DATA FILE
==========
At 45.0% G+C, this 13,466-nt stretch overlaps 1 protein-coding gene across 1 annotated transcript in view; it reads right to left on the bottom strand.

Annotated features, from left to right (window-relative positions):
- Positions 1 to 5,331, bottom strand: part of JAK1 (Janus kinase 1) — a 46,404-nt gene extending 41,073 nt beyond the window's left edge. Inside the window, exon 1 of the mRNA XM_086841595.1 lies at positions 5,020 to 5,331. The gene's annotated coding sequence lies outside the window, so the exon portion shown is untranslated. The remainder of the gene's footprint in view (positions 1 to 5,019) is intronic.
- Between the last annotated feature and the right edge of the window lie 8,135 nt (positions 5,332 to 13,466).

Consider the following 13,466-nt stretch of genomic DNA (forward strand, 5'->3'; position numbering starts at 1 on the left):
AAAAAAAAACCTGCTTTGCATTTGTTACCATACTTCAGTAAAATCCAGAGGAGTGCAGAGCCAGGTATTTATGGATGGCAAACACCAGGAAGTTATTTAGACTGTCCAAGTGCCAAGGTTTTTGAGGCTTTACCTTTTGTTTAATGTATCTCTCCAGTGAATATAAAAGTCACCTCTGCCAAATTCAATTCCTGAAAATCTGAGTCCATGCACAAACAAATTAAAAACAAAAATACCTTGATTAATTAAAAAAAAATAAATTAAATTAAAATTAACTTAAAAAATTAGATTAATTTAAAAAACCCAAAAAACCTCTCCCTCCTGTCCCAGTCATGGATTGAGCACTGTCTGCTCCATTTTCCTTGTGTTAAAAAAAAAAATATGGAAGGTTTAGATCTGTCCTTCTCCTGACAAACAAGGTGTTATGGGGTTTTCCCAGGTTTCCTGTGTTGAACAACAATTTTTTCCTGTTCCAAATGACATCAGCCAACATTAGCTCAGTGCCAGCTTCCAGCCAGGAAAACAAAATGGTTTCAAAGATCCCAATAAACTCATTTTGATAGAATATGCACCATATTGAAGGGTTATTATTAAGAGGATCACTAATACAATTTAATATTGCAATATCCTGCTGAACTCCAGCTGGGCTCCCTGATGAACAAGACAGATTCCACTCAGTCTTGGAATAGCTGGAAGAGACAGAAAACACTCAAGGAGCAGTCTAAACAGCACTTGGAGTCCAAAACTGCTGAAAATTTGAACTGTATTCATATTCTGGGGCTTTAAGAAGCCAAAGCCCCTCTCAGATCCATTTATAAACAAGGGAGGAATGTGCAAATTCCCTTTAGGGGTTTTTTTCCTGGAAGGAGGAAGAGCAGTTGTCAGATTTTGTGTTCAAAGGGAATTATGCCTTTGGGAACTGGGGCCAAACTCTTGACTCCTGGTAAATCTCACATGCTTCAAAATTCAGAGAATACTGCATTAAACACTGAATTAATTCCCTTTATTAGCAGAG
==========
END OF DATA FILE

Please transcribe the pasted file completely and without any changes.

At 45.0% G+C, this 13,466-nt stretch overlaps 1 protein-coding gene across 1 annotated transcript in view; it reads right to left on the bottom strand.

Annotated features, from left to right (window-relative positions):
- Positions 1 to 5,331, bottom strand: part of JAK1 (Janus kinase 1) — a 46,404-nt gene extending 41,073 nt beyond the window's left edge. Inside the window, exon 1 of the mRNA XM_086841595.1 lies at positions 5,020 to 5,331. The gene's annotated coding sequence lies outside the window, so the exon portion shown is untranslated. The remainder of the gene's footprint in view (positions 1 to 5,019) is intronic.
- Between the last annotated feature and the right edge of the window lie 8,135 nt (positions 5,332 to 13,466).

Consider the following 13,466-nt stretch of genomic DNA (forward strand, 5'->3'; position numbering starts at 1 on the left):
AAAAAAAAACCTGCTTTGCATTTGTTACCATACTTCAGTAAAATCCAGAGGAGTGCAGAGCCAGGTATTTATGGATGGCAAACACCAGGAAGTTATTTAGACTGTCCAAGTGCCAAGGTTTTTGAGGCTTTACCTTTTGTTTAATGTATCTCTCCAGTGAATATAAAAGTCACCTCTGCCAAATTCAATTCCTGAAAATCTGAGTCCATGCACAAACAAATTAAAAACAAAAATACCTTGATTAATTAAAAAAAAATAAATTAAATTAAAATTAACTTAAAAAATTAGATTAATTTAAAAAACCCAAAAAACCTCTCCCTCCTGTCCCAGTCATGGATTGAGCACTGTCTGCTCCATTTTCCTTGTGTTAAAAAAAAAAATATGGAAGGTTTAGATCTGTCCTTCTCCTGACAAACAAGGTGTTATGGGGTTTTCCCAGGTTTCCTGTGTTGAACAACAATTTTTTCCTGTTCCAAATGACATCAGCCAACATTAGCTCAGTGCCAGCTTCCAGCCAGGAAAACAAAATGGTTTCAAAGATCCCAATAAACTCATTTTGATAGAATATGCACCATATTGAAGGGTTATTATTAAGAGGATCACTAATACAATTTAATATTGCAATATCCTGCTGAACTCCAGCTGGGCTCCCTGATGAACAAGACAGATTCCACTCAGTCTTGGAATAGCTGGAAGAGACAGAAAACACTCAAGGAGCAGTCTAAACAGCACTTGGAGTCCAAAACTGCTGAAAATTTGAACTGTATTCATATTCTGGGGCTTTAAGAAGCCAAAGCCCCTCTCAGATCCATTTATAAACAAGGGAGGAATGTGCAAATTCCCTTTAGGGGTTTTTTTCCTGGAAGGAGGAAGAGCAGTTGTCAGATTTTGTGTTCAAAGGGAATTATGCCTTTGGGAACTGGGGCCAAACTCTTGACTCCTGGTAAATCTCACATGCTTCAAAATTCAGAGAATACTGCATTAAACACTGAATTAATTCCCTTTATTAGCAGAG